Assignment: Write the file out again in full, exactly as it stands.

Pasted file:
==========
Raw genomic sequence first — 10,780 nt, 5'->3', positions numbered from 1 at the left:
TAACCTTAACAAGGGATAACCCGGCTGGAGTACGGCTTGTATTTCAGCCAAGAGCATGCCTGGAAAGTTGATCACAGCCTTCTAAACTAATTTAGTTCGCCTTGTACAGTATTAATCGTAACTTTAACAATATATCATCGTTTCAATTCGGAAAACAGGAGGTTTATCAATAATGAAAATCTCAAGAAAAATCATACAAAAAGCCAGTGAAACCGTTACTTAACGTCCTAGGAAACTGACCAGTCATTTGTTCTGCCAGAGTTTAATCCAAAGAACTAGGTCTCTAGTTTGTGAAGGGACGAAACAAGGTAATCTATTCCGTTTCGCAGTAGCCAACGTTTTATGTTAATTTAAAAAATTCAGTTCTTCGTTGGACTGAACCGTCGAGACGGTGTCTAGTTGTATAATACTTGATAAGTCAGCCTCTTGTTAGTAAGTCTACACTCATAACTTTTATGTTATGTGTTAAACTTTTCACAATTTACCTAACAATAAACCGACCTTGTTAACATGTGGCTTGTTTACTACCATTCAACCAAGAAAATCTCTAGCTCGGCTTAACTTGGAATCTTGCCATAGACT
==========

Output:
Raw genomic sequence first — 10,780 nt, 5'->3', positions numbered from 1 at the left:
TAACCTTAACAAGGGATAACCCGGCTGGAGTACGGCTTGTATTTCAGCCAAGAGCATGCCTGGAAAGTTGATCACAGCCTTCTAAACTAATTTAGTTCGCCTTGTACAGTATTAATCGTAACTTTAACAATATATCATCGTTTCAATTCGGAAAACAGGAGGTTTATCAATAATGAAAATCTCAAGAAAAATCATACAAAAAGCCAGTGAAACCGTTACTTAACGTCCTAGGAAACTGACCAGTCATTTGTTCTGCCAGAGTTTAATCCAAAGAACTAGGTCTCTAGTTTGTGAAGGGACGAAACAAGGTAATCTATTCCGTTTCGCAGTAGCCAACGTTTTATGTTAATTTAAAAAATTCAGTTCTTCGTTGGACTGAACCGTCGAGACGGTGTCTAGTTGTATAATACTTGATAAGTCAGCCTCTTGTTAGTAAGTCTACACTCATAACTTTTATGTTATGTGTTAAACTTTTCACAATTTACCTAACAATAAACCGACCTTGTTAACATGTGGCTTGTTTACTACCATTCAACCAAGAAAATCTCTAGCTCGGCTTAACTTGGAATCTTGCCATAGACT